Adjective "scholastic" definition and examples

Pronunciation

/skəˈlastɪk/

Definitions and examples

adjective

Of or concerning schools and education.
  1. 'These events were in contrast to the more scholastic atmosphere of the sports tournaments which were umpired by teachers from the village primary school.'
  2. 'These children exhibited significant problems of scholastic underachievement, without any evidence of mental subnormality, learning difficulty or any behavioural or emotional disorder.'
  3. 'He didn't have the scholastic achievement I did.'
  4. 'I heard about everyone's grades and scholastic achievements.'
  5. 'In one hour, respite from the hardships of scholastic vocation was so easily achieved.'
  6. 'I resist it only because I think leadership is a quality that can't be enumerated with scholastic precision.'
  7. 'It is also a little reassuring that scholastic achievement across the range of abilities is so welcomed and valued in the public reaction to the results round.'
  8. 'Their key goal is achievement, but this aim is not exclusively scholastic.'
  9. 'We next explore the issue of student failure and whether increasing students' academic control can improve their scholastic development.'
  10. 'The first issue may include measures of scholastic achievement, aptitude tests, and selection interviews.'
  11. 'scholastic sports events'
  12. 'The aim is to promote their dominance in such areas as football, recruiting and scholastic sports along with its in-depth coverage.'
Relating to medieval scholasticism.
  1. 'Renaissance humanism gradually replaced the medieval scholastic tradition from which it emerged.'
  2. 'Internal evidence also suggests that he was a Benedictine monk and priest who was both educated and conversant with scholastic philosophy.'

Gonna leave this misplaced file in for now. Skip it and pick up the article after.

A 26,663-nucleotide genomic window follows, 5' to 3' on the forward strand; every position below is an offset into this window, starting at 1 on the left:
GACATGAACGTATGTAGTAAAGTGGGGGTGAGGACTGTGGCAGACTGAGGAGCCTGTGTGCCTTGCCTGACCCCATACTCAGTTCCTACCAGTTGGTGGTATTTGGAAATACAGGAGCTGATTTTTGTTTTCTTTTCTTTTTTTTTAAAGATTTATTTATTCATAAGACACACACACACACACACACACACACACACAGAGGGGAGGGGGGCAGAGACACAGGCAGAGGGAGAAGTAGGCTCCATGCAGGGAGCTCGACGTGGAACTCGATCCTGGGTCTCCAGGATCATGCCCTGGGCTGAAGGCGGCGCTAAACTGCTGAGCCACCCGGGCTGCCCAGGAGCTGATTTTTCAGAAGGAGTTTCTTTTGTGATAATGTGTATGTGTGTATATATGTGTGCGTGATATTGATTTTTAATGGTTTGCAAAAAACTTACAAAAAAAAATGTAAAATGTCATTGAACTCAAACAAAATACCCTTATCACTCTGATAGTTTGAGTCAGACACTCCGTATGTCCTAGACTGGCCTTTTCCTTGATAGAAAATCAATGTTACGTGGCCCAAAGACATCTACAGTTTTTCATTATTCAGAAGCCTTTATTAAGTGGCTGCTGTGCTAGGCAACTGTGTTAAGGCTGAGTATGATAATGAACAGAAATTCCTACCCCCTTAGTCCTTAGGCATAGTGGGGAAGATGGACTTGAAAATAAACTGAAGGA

3. 'As the centuries passed they added more and more layers to the symbolic structures that reinforced such attitudes, while their overt messages disregarded the subtle reservations of scholastic theologians.'

noun

An adherent of scholasticism; a schoolman.
  1. 'These and later theologians would also have introduced him to the ideas of the Christian scholastics.'
  2. 'Thus we can see at this point a fundamental ‘vacuity’ in the attempt by Aquinas and other scholastics to harness ‘Plato and Aristotle’ for the purposes of Trinitarian doctrine.'
(in the Roman Catholic Church) a member of a religious order, especially the Society of Jesus, who is between the novitiate and the priesthood.

    Definitions

    1. of or relating to schools, scholars, or education: scholastic attainments.

    2. of or relating to secondary education or schools: a scholastic meet.

    3. pedantic.

    4. of or relating to the medieval schoolmen. noun

    5. (sometimes initial capital letter) a schoolman, a disciple of the schoolmen, or an adherent of scholasticism.

    6. a pedantic person.

    7. Roman Catholic Church. a student in a scholasticate.

    More examples(as adjective)

    "corps can be scholastic."

    "stocks can be scholastic."

    "shares can be scholastic."

    "skills can be scholastic."

    "sees can be scholastic."

    More examples++

    Origin

    Late 16th century (in scholastic (sense 2 of the adjective)): via Latin from Greek skholastikos ‘studious’, from skholazein ‘be at leisure to study’, from skholē (see school).